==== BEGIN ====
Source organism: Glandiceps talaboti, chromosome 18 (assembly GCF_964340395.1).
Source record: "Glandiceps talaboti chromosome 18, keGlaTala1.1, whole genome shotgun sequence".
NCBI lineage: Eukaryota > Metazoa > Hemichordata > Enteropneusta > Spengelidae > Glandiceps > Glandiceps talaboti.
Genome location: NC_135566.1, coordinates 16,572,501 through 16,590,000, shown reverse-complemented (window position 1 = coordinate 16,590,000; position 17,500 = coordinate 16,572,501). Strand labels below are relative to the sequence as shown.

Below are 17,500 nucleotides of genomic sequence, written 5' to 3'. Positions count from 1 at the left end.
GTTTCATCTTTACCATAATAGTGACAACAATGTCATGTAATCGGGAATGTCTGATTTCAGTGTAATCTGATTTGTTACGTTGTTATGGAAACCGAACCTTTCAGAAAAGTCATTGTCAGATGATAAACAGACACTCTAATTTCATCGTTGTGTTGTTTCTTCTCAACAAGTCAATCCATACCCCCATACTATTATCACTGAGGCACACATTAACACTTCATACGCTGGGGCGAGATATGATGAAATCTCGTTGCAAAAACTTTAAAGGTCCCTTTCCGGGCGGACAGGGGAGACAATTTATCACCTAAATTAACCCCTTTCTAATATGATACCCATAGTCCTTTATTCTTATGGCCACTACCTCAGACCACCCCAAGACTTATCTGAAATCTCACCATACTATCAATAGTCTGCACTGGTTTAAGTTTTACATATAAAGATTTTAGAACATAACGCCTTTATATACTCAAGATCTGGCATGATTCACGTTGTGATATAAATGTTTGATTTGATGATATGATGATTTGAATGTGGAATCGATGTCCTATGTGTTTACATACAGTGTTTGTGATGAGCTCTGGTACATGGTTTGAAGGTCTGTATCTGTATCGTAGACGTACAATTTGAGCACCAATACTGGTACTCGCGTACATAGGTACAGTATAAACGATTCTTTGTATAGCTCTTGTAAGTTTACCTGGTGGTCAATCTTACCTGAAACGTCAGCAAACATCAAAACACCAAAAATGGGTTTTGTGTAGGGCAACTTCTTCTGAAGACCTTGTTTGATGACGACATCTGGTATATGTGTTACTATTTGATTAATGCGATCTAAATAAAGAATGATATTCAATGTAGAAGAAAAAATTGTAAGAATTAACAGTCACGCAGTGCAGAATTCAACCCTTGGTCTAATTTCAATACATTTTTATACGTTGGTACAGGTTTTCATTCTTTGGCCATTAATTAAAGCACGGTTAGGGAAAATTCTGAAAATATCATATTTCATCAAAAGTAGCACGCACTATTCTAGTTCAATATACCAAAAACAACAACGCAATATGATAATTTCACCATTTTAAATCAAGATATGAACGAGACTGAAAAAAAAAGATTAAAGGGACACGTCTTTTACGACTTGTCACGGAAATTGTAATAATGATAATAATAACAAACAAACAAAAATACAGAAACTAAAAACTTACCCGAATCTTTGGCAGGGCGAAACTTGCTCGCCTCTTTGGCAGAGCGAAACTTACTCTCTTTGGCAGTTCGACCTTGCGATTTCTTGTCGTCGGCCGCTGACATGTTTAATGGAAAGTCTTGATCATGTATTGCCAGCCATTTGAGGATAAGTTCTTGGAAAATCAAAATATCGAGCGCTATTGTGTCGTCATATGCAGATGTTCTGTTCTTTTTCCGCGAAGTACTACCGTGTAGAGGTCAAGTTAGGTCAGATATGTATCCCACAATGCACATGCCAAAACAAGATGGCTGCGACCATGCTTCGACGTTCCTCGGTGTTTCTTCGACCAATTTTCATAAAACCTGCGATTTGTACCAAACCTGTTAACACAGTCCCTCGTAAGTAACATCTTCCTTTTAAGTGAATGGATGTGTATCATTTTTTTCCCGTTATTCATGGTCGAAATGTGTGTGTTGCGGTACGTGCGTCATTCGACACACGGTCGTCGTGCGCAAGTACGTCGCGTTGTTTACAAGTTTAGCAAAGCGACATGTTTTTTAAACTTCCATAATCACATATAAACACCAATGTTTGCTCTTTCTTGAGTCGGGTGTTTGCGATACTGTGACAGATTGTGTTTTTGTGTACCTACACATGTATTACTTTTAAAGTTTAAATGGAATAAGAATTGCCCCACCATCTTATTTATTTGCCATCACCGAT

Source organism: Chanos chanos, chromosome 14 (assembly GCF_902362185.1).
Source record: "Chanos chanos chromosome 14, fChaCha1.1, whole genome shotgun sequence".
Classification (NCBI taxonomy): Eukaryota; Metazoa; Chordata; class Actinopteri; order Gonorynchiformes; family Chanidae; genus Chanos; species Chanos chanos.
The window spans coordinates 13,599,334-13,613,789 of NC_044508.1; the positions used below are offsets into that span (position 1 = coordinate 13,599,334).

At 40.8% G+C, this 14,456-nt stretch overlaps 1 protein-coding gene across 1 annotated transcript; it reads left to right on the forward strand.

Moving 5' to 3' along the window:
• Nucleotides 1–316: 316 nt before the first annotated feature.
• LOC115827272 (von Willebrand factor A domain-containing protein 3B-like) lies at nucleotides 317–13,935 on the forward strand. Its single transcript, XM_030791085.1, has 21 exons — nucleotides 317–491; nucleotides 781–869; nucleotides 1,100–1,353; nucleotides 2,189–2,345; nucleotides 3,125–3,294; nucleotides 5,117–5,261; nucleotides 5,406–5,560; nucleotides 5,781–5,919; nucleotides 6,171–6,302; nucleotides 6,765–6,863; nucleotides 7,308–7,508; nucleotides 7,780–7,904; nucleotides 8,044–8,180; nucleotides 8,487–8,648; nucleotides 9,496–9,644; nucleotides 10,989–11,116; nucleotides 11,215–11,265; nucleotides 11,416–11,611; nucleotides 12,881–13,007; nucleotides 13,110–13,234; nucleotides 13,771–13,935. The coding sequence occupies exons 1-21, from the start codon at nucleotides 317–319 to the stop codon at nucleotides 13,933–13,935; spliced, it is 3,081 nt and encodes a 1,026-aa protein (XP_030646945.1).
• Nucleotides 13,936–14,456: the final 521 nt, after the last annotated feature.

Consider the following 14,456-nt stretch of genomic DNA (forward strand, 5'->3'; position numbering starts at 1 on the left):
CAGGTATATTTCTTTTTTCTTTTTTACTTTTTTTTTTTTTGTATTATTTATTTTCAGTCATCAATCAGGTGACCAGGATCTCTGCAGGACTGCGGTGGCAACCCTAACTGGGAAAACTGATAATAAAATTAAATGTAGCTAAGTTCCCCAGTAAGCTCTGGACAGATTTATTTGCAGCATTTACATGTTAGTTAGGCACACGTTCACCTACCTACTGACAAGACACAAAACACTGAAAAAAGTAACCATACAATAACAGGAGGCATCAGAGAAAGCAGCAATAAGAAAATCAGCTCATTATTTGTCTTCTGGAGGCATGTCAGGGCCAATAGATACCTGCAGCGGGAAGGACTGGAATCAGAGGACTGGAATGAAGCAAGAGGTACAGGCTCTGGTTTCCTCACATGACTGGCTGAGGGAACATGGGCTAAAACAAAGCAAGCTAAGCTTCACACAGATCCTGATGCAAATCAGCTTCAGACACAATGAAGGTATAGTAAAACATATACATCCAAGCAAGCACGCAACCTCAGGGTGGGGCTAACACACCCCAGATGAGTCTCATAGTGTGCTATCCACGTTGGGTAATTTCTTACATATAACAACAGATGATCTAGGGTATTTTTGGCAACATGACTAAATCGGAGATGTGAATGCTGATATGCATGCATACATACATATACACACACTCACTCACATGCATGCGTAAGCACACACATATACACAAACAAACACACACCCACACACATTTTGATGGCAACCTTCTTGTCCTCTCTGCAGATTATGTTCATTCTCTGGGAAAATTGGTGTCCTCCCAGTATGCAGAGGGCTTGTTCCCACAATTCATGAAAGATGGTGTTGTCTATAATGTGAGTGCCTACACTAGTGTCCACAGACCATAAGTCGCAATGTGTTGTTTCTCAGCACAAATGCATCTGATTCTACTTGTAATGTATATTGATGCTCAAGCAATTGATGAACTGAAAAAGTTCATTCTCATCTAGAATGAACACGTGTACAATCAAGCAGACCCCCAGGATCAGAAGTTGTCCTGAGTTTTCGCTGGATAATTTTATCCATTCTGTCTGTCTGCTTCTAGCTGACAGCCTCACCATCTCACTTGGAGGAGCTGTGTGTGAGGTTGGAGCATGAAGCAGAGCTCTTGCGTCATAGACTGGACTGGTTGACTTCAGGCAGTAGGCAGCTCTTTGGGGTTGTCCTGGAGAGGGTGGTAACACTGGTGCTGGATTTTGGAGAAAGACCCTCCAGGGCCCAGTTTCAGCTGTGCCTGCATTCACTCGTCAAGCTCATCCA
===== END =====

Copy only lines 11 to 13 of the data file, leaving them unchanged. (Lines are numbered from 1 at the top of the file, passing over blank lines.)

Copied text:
At 40.8% G+C, this 14,456-nt stretch overlaps 1 protein-coding gene across 1 annotated transcript; it reads left to right on the forward strand.

Moving 5' to 3' along the window:
• Nucleotides 1–316: 316 nt before the first annotated feature.